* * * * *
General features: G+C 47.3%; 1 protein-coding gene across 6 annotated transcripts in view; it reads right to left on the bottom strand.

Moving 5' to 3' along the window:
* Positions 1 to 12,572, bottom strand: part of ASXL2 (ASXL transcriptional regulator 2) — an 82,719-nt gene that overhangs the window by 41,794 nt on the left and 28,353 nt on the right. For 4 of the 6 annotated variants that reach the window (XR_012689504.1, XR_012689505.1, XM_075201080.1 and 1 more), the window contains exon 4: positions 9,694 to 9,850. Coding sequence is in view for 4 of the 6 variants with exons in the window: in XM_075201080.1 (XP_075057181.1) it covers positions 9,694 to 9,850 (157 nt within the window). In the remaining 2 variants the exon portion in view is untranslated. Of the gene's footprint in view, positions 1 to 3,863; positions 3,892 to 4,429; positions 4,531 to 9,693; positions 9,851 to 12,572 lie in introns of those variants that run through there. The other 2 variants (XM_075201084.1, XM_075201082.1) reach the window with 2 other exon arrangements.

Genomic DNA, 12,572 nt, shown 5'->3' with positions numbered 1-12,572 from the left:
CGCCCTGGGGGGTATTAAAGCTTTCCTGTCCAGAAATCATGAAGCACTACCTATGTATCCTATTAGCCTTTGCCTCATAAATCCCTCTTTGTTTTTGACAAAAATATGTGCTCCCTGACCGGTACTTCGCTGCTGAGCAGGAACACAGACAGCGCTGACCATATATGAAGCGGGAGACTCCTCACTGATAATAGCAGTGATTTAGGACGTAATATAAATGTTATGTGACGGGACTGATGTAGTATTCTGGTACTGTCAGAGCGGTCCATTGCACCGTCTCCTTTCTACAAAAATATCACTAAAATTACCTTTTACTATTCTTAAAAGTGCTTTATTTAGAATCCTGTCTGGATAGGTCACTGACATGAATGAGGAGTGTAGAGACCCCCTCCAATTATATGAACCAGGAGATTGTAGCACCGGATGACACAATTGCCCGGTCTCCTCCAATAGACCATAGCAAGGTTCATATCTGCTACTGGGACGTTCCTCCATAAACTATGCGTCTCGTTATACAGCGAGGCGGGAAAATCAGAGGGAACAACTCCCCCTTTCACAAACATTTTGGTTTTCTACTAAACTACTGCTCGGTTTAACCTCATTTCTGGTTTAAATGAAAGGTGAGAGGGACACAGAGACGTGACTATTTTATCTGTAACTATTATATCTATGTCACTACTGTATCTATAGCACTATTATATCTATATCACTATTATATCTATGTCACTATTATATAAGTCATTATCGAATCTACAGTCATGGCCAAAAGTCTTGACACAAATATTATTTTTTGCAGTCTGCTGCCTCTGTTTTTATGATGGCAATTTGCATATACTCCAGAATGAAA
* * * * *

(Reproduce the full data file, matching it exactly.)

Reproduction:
General features: G+C 47.3%; 1 protein-coding gene across 6 annotated transcripts in view; it reads right to left on the bottom strand.

Moving 5' to 3' along the window:
* Positions 1 to 12,572, bottom strand: part of ASXL2 (ASXL transcriptional regulator 2) — an 82,719-nt gene that overhangs the window by 41,794 nt on the left and 28,353 nt on the right. For 4 of the 6 annotated variants that reach the window (XR_012689504.1, XR_012689505.1, XM_075201080.1 and 1 more), the window contains exon 4: positions 9,694 to 9,850. Coding sequence is in view for 4 of the 6 variants with exons in the window: in XM_075201080.1 (XP_075057181.1) it covers positions 9,694 to 9,850 (157 nt within the window). In the remaining 2 variants the exon portion in view is untranslated. Of the gene's footprint in view, positions 1 to 3,863; positions 3,892 to 4,429; positions 4,531 to 9,693; positions 9,851 to 12,572 lie in introns of those variants that run through there. The other 2 variants (XM_075201084.1, XM_075201082.1) reach the window with 2 other exon arrangements.

Genomic DNA, 12,572 nt, shown 5'->3' with positions numbered 1-12,572 from the left:
CGCCCTGGGGGGTATTAAAGCTTTCCTGTCCAGAAATCATGAAGCACTACCTATGTATCCTATTAGCCTTTGCCTCATAAATCCCTCTTTGTTTTTGACAAAAATATGTGCTCCCTGACCGGTACTTCGCTGCTGAGCAGGAACACAGACAGCGCTGACCATATATGAAGCGGGAGACTCCTCACTGATAATAGCAGTGATTTAGGACGTAATATAAATGTTATGTGACGGGACTGATGTAGTATTCTGGTACTGTCAGAGCGGTCCATTGCACCGTCTCCTTTCTACAAAAATATCACTAAAATTACCTTTTACTATTCTTAAAAGTGCTTTATTTAGAATCCTGTCTGGATAGGTCACTGACATGAATGAGGAGTGTAGAGACCCCCTCCAATTATATGAACCAGGAGATTGTAGCACCGGATGACACAATTGCCCGGTCTCCTCCAATAGACCATAGCAAGGTTCATATCTGCTACTGGGACGTTCCTCCATAAACTATGCGTCTCGTTATACAGCGAGGCGGGAAAATCAGAGGGAACAACTCCCCCTTTCACAAACATTTTGGTTTTCTACTAAACTACTGCTCGGTTTAACCTCATTTCTGGTTTAAATGAAAGGTGAGAGGGACACAGAGACGTGACTATTTTATCTGTAACTATTATATCTATGTCACTACTGTATCTATAGCACTATTATATCTATATCACTATTATATCTATGTCACTATTATATAAGTCATTATCGAATCTACAGTCATGGCCAAAAGTCTTGACACAAATATTATTTTTTGCAGTCTGCTGCCTCTGTTTTTATGATGGCAATTTGCATATACTCCAGAATGAAA